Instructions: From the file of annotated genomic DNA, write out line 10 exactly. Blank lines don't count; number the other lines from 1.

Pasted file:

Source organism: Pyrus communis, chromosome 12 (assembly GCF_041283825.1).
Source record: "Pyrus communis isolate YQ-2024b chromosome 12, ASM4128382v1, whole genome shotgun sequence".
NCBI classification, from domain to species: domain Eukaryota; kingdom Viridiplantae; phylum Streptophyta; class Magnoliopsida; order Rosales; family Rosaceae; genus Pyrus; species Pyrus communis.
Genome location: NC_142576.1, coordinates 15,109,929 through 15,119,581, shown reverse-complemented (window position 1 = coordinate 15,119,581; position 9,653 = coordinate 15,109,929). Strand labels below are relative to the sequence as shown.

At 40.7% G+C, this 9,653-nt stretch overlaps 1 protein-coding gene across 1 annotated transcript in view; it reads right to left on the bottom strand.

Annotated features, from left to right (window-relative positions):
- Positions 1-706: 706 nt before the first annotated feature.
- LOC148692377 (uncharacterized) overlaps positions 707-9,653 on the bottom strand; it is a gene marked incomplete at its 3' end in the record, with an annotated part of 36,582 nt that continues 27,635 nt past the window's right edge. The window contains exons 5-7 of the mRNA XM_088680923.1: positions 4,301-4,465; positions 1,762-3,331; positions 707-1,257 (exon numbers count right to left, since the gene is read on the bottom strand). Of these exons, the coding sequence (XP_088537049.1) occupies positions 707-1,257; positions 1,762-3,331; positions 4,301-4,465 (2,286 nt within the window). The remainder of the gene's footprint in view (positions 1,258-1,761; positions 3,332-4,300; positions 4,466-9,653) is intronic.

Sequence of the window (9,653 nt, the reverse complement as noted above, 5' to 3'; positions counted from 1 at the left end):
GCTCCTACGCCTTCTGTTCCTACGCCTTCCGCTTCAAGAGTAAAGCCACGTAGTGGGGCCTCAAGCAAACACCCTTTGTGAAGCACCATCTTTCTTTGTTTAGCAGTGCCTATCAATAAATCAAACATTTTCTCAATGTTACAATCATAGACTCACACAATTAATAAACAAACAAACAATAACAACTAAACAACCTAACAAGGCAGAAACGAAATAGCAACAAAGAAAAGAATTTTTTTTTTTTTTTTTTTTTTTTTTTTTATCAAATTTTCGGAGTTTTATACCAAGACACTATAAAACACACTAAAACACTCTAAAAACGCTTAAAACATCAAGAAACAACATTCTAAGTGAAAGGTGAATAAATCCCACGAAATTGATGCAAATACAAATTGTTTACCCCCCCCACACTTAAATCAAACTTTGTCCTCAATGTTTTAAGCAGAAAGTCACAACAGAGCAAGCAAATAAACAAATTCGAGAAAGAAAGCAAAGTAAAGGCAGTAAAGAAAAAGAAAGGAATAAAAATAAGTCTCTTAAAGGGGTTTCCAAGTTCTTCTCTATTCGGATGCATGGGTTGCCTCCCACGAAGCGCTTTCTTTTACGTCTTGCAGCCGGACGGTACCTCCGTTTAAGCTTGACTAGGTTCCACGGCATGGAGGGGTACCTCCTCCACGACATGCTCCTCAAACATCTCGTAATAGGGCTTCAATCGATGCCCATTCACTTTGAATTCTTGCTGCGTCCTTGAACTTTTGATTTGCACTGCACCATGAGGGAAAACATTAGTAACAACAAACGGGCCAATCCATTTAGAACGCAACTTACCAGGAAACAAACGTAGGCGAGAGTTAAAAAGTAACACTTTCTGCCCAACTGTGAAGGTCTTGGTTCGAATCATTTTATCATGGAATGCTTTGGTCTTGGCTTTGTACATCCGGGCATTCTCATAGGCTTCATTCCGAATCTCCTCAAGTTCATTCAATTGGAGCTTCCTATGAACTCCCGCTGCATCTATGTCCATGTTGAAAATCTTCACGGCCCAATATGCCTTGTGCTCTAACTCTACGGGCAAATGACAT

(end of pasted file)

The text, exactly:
GCTCCTACGCCTTCTGTTCCTACGCCTTCCGCTTCAAGAGTAAAGCCACGTAGTGGGGCCTCAAGCAAACACCCTTTGTGAAGCACCATCTTTCTTTGTTTAGCAGTGCCTATCAATAAATCAAACATTTTCTCAATGTTACAATCATAGACTCACACAATTAATAAACAAACAAACAATAACAACTAAACAACCTAACAAGGCAGAAACGAAATAGCAACAAAGAAAAGAATTTTTTTTTTTTTTTTTTTTTTTTTTTTTATCAAATTTTCGGAGTTTTATACCAAGACACTATAAAACACACTAAAACACTCTAAAAACGCTTAAAACATCAAGAAACAACATTCTAAGTGAAAGGTGAATAAATCCCACGAAATTGATGCAAATACAAATTGTTTACCCCCCCCACACTTAAATCAAACTTTGTCCTCAATGTTTTAAGCAGAAAGTCACAACAGAGCAAGCAAATAAACAAATTCGAGAAAGAAAGCAAAGTAAAGGCAGTAAAGAAAAAGAAAGGAATAAAAATAAGTCTCTTAAAGGGGTTTCCAAGTTCTTCTCTATTCGGATGCATGGGTTGCCTCCCACGAAGCGCTTTCTTTTACGTCTTGCAGCCGGACGGTACCTCCGTTTAAGCTTGACTAGGTTCCACGGCATGGAGGGGTACCTCCTCCACGACATGCTCCTCAAACATCTCGTAATAGGGCTTCAATCGATGCCCATTCACTTTGAATTCTTGCTGCGTCCTTGAACTTTTGATTTGCACTGCACCATGAGGGAAAACATTAGTAACAACAAACGGGCCAATCCATTTAGAACGCAACTTACCAGGAAACAAACGTAGGCGAGAGTTAAAAAGTAACACTTTCTGCCCAACTGTGAAGGTCTTGGTTCGAATCATTTTATCATGGAATGCTTTGGTCTTGGCTTTGTACATCCGGGCATTCTCATAGGCTTCATTCCGAATCTCCTCAAGTTCATTCAATTGGAGCTTCCTATGAACTCCCGCTGCATCTATGTCCATGTTGAAAATCTTCACGGCCCAATATGCCTTGTGCTCTAACTCTACGGGCAAATGACAT